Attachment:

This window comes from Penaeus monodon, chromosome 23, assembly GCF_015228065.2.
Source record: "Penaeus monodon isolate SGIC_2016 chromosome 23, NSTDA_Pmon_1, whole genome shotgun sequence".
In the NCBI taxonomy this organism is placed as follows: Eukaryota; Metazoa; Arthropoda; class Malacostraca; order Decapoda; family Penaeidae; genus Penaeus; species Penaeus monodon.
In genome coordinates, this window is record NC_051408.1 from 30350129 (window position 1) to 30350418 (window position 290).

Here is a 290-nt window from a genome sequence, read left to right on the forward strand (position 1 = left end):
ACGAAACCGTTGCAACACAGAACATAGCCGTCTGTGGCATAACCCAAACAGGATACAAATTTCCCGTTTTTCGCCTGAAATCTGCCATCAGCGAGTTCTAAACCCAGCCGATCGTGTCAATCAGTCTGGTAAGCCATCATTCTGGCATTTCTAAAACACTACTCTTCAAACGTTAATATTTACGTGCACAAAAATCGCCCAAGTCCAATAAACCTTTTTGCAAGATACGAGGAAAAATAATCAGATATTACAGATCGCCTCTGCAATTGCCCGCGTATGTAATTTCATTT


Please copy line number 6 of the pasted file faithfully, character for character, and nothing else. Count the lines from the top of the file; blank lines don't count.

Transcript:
ACGAAACCGTTGCAACACAGAACATAGCCGTCTGTGGCATAACCCAAACAGGATACAAATTTCCCGTTTTTCGCCTGAAATCTGCCATCAGCGAGTTCTAAACCCAGCCGATCGTGTCAATCAGTCTGGTAAGCCATCATTCTGGCATTTCTAAAACACTACTCTTCAAACGTTAATATTTACGTGCACAAAAATCGCCCAAGTCCAATAAACCTTTTTGCAAGATACGAGGAAAAATAATCAGATATTACAGATCGCCTCTGCAATTGCCCGCGTATGTAATTTCATTT